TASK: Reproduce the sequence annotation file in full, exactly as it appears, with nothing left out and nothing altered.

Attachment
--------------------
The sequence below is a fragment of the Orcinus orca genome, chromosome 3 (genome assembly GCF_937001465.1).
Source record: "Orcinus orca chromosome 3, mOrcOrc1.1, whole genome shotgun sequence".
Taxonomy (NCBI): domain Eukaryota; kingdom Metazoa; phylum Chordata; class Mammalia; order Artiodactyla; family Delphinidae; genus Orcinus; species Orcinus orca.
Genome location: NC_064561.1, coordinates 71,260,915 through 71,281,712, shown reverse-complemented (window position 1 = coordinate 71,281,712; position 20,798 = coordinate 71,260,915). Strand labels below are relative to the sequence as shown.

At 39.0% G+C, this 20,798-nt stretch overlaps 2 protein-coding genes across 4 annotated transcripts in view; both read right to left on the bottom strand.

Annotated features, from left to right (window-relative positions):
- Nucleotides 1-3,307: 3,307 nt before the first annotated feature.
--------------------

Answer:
The sequence below is a fragment of the Orcinus orca genome, chromosome 3 (genome assembly GCF_937001465.1).
Source record: "Orcinus orca chromosome 3, mOrcOrc1.1, whole genome shotgun sequence".
Taxonomy (NCBI): domain Eukaryota; kingdom Metazoa; phylum Chordata; class Mammalia; order Artiodactyla; family Delphinidae; genus Orcinus; species Orcinus orca.
Genome location: NC_064561.1, coordinates 71,260,915 through 71,281,712, shown reverse-complemented (window position 1 = coordinate 71,281,712; position 20,798 = coordinate 71,260,915). Strand labels below are relative to the sequence as shown.

At 39.0% G+C, this 20,798-nt stretch overlaps 2 protein-coding genes across 4 annotated transcripts in view; both read right to left on the bottom strand.

Annotated features, from left to right (window-relative positions):
- Nucleotides 1-3,307: 3,307 nt before the first annotated feature.